A controversial Bill purported to address the power dynamic between lease-holding publicans and their landlords is to be debated

A Bill that looks to address the imbalance between lease holders and pub owning business landlords has started a ferocious debate within the industry.

By Jacob Farr
Thursday, 26th November 2020, 3:21 pm
Updated Thursday, 26th November 2020, 3:22 pm
The Clermiston is one of Andrena Bowles pubs in Edinburgh
The Clermiston is one of Andrena Bowles pubs in Edinburgh

The ‘Tied Pubs (Scotland) Bill’ is set to be debated by Scottish parliament tomorrow afternoon after it was introduced by Labour’s Neil Bibby, MSP for West Scotland.

It will look to introduce a Pubs Code that will aim to see Scottish industry standards fall in line with those in England and Wales.

A bill passed in Westminster in 2015, introduced a Pub Code and Adjudicator to oversee regulation in the two countries.

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The Scottish Bill will aim to do the same by addressing the alleged imbalance in power that exists in favour of big business landlords by giving more power to small leaseholders who are disadvantaged by the current dynamic.

But some critics have said that the bill will ‘kill investment in the sector when it needs it most’ and will ‘create uncertainty when the industry needs stability.’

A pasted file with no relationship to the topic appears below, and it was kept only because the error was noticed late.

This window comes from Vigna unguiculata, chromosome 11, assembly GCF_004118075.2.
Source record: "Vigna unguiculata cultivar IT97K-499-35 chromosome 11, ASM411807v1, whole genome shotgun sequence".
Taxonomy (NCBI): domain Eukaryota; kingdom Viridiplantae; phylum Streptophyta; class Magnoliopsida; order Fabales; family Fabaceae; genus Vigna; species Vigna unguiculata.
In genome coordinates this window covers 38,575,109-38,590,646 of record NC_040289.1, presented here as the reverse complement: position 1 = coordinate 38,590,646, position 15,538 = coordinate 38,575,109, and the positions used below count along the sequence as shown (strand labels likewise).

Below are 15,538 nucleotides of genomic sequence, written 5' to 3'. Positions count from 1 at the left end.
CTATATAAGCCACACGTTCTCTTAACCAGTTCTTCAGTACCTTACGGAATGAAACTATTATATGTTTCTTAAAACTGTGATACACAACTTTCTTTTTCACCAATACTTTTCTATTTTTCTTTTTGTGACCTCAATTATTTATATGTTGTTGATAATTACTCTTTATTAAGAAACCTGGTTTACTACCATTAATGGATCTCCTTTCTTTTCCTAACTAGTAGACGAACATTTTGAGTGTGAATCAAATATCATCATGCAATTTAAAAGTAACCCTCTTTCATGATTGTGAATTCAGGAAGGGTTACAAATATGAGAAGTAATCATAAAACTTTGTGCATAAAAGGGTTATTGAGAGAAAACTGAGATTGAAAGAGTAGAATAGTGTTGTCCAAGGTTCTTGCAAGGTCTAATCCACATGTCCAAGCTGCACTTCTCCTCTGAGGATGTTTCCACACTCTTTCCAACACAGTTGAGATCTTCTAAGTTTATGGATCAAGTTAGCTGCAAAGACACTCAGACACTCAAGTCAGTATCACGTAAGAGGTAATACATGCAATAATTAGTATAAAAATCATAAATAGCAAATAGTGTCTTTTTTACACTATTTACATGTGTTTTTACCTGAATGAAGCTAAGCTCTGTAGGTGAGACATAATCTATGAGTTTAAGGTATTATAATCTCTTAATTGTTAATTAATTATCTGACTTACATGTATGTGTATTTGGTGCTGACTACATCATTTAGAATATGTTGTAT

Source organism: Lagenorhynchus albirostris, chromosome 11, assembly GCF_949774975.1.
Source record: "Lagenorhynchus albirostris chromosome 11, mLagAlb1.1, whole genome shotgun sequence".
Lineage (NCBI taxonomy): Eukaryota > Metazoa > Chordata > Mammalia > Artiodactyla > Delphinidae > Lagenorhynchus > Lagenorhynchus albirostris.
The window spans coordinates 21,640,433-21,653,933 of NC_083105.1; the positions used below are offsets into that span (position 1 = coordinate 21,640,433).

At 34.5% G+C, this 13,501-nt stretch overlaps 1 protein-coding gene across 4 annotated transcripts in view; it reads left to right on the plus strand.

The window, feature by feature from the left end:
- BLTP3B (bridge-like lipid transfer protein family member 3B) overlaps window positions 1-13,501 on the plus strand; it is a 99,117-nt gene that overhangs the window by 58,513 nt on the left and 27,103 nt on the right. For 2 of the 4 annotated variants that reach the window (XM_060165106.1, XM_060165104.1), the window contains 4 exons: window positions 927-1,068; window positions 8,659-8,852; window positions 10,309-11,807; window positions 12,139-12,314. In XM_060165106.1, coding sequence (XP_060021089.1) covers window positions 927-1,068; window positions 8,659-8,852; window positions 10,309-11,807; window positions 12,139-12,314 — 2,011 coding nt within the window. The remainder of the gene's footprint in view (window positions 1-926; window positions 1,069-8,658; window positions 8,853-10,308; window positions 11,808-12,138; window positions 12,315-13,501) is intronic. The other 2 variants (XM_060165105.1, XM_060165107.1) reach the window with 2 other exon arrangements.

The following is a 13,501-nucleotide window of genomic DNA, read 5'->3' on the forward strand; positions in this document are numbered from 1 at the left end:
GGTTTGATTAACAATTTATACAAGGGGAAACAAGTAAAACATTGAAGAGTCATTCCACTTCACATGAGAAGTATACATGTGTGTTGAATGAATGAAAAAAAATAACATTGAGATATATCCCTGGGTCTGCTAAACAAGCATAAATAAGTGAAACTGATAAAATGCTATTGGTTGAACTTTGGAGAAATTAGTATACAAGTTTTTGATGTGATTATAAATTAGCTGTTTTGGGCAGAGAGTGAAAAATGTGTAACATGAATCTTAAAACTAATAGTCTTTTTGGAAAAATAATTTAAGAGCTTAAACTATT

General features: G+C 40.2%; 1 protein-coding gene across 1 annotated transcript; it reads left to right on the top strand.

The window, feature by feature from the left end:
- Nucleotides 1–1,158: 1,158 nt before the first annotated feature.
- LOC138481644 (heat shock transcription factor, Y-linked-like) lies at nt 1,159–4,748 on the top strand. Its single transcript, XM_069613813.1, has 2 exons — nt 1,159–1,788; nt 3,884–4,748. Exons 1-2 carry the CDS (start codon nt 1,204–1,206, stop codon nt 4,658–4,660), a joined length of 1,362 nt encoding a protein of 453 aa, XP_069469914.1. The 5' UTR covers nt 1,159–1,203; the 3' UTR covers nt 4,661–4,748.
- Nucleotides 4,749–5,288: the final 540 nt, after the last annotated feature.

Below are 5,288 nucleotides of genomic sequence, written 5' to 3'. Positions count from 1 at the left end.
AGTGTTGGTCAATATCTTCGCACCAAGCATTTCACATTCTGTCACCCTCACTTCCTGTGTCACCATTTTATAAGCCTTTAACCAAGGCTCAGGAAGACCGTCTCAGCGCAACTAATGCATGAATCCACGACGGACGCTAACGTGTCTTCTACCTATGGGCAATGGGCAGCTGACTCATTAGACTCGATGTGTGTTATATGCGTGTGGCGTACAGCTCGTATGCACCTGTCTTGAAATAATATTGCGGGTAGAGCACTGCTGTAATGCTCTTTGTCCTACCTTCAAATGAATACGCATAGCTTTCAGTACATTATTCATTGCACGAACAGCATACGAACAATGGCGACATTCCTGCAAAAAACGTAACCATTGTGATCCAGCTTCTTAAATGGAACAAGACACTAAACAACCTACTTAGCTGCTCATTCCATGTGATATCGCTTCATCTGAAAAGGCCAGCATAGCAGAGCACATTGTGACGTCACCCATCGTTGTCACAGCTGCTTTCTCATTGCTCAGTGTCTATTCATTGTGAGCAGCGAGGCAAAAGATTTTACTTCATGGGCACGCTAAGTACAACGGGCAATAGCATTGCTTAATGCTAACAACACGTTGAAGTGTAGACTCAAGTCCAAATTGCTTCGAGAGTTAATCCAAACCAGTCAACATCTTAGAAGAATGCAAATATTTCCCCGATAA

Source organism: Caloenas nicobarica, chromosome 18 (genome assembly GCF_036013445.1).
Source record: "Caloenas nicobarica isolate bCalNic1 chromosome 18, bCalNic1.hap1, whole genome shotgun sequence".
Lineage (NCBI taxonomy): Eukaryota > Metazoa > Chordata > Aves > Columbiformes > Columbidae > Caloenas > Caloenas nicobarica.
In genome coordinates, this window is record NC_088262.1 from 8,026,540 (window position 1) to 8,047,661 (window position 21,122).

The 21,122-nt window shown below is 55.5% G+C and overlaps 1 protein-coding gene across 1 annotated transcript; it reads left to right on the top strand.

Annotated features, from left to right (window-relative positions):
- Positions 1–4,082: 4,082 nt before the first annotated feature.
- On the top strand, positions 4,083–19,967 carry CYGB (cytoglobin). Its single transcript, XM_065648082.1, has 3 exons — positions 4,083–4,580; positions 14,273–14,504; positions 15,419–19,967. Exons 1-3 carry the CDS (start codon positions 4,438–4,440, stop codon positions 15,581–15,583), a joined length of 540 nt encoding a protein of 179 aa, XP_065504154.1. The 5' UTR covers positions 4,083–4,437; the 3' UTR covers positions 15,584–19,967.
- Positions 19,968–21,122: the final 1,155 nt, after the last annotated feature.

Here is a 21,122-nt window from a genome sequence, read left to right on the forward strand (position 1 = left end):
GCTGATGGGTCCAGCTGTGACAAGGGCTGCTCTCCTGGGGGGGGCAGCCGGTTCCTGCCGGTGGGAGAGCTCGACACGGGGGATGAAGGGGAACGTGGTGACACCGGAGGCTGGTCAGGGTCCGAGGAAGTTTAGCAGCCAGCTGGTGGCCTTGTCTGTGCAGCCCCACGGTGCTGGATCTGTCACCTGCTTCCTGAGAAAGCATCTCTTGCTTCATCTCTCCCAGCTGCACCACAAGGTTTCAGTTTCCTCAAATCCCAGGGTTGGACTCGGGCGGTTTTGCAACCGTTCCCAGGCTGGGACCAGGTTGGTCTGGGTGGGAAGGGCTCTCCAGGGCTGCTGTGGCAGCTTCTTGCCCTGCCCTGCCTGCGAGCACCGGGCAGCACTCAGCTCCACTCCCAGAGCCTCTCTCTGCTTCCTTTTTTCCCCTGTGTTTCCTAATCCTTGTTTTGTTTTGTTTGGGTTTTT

Though supporters of the Bill have responded by saying they are merely catching up with legislation down south and that the implementation of a Code and a Scottish Pubs Code Adjudicator is supported by concrete evidence.

If the Bill is passed, it is hoped that tied tenants will have the option to request a “market-rent-only” (MRO) lease.This means that a tenant can pay the going market rate to rent a pub without having to buy products or services from the pub-owning businesses - therefore ending the tied relationship.

Bill: Neil Bibby

The Scottish Parliament website says that “...even if a tenant remains tied, the Bill provides an opportunity to sell guest beers. They will not be restricted to only selling the brand of the pub-owning business.”

This move is believed to be crucial in allowing leaseholders to react to current demand and needs without being out of pocket due to their sometimes unrealistic contractual obligations that force them to sell a certain brand of beverage.

The Parliament website goes on to detail that the Scottish Pubs Code, and decisions made by the SPCA, must be consistent with the following three principles:

1. That there is fair and lawful dealing by pub-owning businesses in relation to their tied pub tenants.

2. That tied pub tenants should not be worse off than they would be if they were not subject to any product or service tie.

3. That the tied agreements offer a fair share of risk and reward to both parties.

Colin Wilkinson, managing director of the Scottish Licensed Trade Association, said: “Reforming the tied pub sector to make it work better for small businesses is one of the most important steps we can take now to rebuild our hospitality sector.